There are plenty of reasons to warrant an optimistic outlook about the University of Michigan football program, but there are just as many lingering issues that suggest significant—and positive—progress is immediately needed.
Wolverines football coach Brady Hoke yet again has one of the country's elite crops of recruits, evident by his prospects being rated No. 1 by Scout.com (class of 2013).
Although the Wolverines fell short of a Big Ten title this season, their 8-4 regular-season record affords a New Year's Day meeting in the 2013 Outback Bowl with the 10th-ranked South Carolina Gamecocks in Tampa, Fla.
A stout class only increases the likelihood of Michigan being a big boy in the Big Ten and BCS bowl contender in 2013 and beyond.
However, as Michigan looks to test an SEC power, it has its share of internal issues to deal with if the football program is to be restored to its previous luster—a gleaming luster that shined because of tradition, pride and legendary players who wore the Maize and Blue like a badge of honor.
Recent suspensions were excellent moves on the part of Hoke, but punter Will Hagerup already had two strikes, one of which was drug-related. It's possible that the Big Ten's punter of the year may never kick another ball for Michigan due to his pattern of misbehavior.
Seniors J.T. Floyd and Brandin Hawthorne will also sit out New Year's Day; their careers ending on a sour note after violation of team rules and regulations.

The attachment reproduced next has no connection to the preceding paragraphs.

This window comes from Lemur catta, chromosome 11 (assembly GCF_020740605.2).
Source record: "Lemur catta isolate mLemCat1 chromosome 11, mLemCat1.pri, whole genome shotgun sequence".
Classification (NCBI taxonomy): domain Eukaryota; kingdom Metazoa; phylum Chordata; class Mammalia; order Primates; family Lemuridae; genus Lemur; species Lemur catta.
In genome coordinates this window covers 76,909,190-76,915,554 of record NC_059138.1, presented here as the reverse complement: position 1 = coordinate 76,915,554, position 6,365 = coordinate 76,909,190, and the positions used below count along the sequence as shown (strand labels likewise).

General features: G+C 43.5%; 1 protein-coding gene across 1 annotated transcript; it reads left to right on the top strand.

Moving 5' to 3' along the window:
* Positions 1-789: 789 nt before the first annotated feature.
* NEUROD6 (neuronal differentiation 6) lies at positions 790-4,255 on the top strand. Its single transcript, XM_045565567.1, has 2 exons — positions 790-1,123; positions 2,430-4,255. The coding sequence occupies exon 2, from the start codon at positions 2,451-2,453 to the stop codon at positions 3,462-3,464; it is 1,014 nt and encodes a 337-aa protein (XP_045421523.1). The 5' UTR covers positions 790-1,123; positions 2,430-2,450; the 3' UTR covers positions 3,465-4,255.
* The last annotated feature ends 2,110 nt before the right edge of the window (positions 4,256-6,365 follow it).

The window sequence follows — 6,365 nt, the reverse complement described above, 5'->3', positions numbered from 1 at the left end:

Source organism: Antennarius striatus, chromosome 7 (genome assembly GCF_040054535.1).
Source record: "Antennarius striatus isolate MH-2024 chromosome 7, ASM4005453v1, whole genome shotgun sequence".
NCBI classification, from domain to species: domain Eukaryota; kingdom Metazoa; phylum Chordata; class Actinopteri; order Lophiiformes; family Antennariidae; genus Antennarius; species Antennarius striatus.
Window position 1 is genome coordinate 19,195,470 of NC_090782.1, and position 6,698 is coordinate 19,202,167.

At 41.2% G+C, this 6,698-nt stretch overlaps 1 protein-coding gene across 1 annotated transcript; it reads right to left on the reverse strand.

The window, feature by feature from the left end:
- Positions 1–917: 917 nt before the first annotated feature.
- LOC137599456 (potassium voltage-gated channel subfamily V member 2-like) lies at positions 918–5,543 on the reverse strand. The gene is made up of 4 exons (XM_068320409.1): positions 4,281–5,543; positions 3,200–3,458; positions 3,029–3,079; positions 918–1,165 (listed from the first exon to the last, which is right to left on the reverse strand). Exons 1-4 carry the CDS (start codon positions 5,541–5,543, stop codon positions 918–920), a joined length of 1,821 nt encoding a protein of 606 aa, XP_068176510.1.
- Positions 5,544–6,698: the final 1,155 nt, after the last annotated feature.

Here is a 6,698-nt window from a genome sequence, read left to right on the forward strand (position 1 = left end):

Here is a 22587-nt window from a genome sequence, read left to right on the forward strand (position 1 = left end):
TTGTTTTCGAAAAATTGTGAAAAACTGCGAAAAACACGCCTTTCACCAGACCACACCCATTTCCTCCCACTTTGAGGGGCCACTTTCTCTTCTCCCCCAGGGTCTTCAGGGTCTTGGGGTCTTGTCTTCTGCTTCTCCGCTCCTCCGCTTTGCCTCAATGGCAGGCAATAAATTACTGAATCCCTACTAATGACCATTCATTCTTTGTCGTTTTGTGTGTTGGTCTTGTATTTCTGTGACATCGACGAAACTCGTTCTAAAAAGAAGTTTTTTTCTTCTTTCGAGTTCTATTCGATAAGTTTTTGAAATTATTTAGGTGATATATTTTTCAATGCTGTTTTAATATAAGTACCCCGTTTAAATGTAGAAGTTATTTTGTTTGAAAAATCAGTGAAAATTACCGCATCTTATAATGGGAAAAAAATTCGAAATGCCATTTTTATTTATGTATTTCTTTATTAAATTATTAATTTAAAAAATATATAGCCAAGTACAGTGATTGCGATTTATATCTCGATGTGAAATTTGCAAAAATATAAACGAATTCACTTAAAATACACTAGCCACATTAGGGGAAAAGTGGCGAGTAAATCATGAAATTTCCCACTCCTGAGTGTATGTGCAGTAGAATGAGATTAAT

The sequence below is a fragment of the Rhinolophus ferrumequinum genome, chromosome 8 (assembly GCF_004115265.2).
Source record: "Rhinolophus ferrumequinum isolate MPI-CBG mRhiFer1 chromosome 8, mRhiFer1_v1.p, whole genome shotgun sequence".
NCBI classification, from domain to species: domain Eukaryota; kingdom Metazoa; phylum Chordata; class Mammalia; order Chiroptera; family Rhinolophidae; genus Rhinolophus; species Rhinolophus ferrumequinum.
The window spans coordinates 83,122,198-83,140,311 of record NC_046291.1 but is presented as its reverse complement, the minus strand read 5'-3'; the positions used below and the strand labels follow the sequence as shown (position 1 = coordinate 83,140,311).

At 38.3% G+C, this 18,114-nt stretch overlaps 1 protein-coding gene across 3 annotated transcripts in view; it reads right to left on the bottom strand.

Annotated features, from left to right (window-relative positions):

Hoke gave Darryl Stonum, a formerly troubled Wolverines receiver, more than a few shots at redemption. However, Stonum's "me-first" mentality led to run-ins with the law and legal predicaments stemming from alcohol use.
And while it's common for players to do so elsewhere, they hardly ever transfer from or leave the Michigan football program. But three left after this season: fullback Stephen Hopkins, receiver Jerald Robinson and defensive lineman Nathan Brink.
It happens from time to time, but trios of players seldom depart from Ann Arbor on their accord.
It's not panic-button time in Ann Arbor. Not by a long stretch. Hoke just has to tie up loose ends. The constant conduct mishaps need to be taken care of so Hoke can fulfill his duties as the "Michigan Man" that's going to lead the Wolverines out of the rubble.
He can ill afford negative headlines that only highlight some sort of lack of institutional control—not that all programs don't have to deal with that, but Michigan tends to keep an eye on such issues and appropriately adjust with counteractive measures.
It's far from spinning out of control. But chaos starts somewhere. With nothing but his "own" to look forward to, Hoke's personnel gaffes should be a thing of the past. He'll have the guys he wanted, not those he inherited.
Will it be "Michigan football," or just Hoke coaching the Wolverines? Only Hoke can make that choice. Will his coaching staff make changes, or will Hoke be forced to bring on others who can better move forward the Wolverines?
Yes, tough choices to make, choices that may or may not be popular among one of the toughest crowds around—Michigan fans.
But the future of the program depends on Hoke taking action. And he needs to start now.
Follow Bleacher Report's Michigan Wolverines football writer Adam Biggers on Twitter @AdamBiggers81.